Pippin Williamson (twitter github Pippins Plugins) Curtis McHale (twitter github blog) Eric Davis (twitter github blog) Charles Max Wood (twitter github Teach Me To Code Rails Ramp Up)
01:28 – Pippin Williamson Introduction
Pippins Plugins Easy Digital Downloads Restrict Content Pro
01:53 – Making Money Making Plugins
Product Development Custom Development
02:57 – GPLv2 Licensing
ThemeForest Support Disabling Features
11:45 – Building a business around open-source
12:48 – Transitioning from freelance to product work
Graduality 072 – Saying NO Doing products during spare time Brian Casel The Bootstrapped Web Podcast
19:10 – Starting with products vs consulting
22:38 – Occasional Consulting
23:41 – Marketing Products
Personal Brand Word-of-Mouth Referrals
25:42 – Customer Support
27:17 – Advice for people getting into commercial development
Go the extra mile for your first customers
28:01 – Deciding what products to build
Building what you need Best Practices
31:30 – Pippin’s Plugins
CodeCanyon Easy Digital Downloads
34:26 – Pippin’s Support Team
36:45 – Tools to Run the Business
Github WordPress Skype WordPress-GitHub-Plugin-Updater HALL Ronin Twitter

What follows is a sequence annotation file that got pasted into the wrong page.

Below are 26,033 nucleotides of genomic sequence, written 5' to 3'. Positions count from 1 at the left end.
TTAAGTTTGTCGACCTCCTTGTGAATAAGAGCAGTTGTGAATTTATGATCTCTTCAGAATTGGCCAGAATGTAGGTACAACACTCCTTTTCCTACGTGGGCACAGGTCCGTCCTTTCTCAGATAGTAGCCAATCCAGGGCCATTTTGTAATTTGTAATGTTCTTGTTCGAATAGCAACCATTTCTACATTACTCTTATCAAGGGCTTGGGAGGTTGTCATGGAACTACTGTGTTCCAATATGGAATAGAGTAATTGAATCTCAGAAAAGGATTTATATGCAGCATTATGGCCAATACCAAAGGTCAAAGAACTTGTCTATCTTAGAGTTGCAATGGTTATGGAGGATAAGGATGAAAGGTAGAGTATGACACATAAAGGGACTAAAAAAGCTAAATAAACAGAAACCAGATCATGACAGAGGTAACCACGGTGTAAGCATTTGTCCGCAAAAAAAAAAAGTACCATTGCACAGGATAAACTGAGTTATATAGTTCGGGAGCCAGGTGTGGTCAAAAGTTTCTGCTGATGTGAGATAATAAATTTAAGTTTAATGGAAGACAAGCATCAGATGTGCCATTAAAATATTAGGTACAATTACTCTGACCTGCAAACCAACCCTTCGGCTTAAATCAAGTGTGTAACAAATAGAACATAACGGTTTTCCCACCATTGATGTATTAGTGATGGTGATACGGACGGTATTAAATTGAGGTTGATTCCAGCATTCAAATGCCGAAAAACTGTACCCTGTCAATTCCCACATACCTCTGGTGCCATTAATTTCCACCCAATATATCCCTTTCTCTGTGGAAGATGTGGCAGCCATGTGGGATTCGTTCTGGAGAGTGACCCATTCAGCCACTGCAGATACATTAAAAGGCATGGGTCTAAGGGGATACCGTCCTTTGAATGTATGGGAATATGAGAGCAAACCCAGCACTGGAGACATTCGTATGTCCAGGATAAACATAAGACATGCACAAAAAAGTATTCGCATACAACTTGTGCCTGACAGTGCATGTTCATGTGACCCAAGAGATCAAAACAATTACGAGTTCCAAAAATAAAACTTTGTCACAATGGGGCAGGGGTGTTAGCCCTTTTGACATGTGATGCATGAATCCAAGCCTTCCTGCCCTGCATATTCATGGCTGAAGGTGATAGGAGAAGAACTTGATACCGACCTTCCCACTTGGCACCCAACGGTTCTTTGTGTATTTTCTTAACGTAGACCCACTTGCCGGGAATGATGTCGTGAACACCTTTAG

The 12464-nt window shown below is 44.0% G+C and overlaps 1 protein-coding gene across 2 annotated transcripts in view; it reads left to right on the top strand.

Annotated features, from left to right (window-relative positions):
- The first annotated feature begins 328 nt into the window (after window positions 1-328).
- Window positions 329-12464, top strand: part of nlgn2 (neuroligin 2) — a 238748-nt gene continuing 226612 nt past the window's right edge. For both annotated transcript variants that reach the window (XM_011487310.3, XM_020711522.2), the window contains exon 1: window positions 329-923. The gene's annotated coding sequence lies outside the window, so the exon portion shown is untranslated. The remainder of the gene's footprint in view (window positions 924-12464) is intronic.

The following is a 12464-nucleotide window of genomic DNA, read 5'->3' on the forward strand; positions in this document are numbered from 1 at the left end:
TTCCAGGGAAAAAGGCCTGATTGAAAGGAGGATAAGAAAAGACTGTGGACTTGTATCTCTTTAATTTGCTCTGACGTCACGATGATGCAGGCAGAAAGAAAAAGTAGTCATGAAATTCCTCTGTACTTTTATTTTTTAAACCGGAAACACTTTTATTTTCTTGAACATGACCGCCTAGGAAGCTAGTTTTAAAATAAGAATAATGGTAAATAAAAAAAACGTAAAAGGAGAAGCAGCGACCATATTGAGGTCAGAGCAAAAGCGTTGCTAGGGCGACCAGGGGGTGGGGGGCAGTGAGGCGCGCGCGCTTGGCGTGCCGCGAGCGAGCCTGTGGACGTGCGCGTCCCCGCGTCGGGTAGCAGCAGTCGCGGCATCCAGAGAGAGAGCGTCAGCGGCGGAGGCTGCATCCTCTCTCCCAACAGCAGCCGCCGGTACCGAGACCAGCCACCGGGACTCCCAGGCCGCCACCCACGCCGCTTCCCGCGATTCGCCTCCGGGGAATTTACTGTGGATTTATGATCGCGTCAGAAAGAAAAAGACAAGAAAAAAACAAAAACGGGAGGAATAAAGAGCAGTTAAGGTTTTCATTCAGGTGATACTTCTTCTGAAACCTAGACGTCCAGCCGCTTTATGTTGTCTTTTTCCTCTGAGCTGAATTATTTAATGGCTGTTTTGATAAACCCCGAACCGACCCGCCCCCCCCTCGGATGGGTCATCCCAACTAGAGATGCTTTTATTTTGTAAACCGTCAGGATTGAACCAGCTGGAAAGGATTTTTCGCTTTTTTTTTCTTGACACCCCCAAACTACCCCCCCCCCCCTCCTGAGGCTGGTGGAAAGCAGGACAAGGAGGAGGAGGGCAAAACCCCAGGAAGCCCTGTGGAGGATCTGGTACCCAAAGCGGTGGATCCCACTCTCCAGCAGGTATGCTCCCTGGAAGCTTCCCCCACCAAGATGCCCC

1Keyboard (Curtis) Radium (Curtis) Episode 148 | Online Marketing Trends with Special Guest Clay Collins (Eric) The Online Marketing Makeover Training Course (Chuck) Bloons Tower Defence 5 (Chuck) SearchWP (Pippin) FacetWP (Pippin)
CHUCK: Hey everybody and welcome to Episode 79 of The Freelancers’ Show! This week on our panel, we have Curtis McHale.
CHUCK: Eric Davis.
CHUCK: I’m Charles Max Wood from DevChat.tv. We also have a special guest, and that is Pippin Williamson.
PIPPIN: Hi everybody!
CHUCK: Since you haven’t been on the show before, do you want to introduce yourself?
PIPPIN: Sure! As he said, my name is Pippin Williamson. I’m a WordPress plugin developer. I spend my days writing plugins, supporting plugins, and generally running a business around commercial plugins. I have a couple of large plugins out there. One called “Easy Digital Downloads” and another one called “Restrict Content Pro” that I’ve considered my main ones. That’s pretty much what I do day-to-day.
CHUCK: I’m a little curious, generally, when you’re making money writing plugins for WordPress, are you writing the kind that people pay for and then they download the code and stick it in the WordPress installation? Or, are you doing custom development for people? Or, both? How does that work?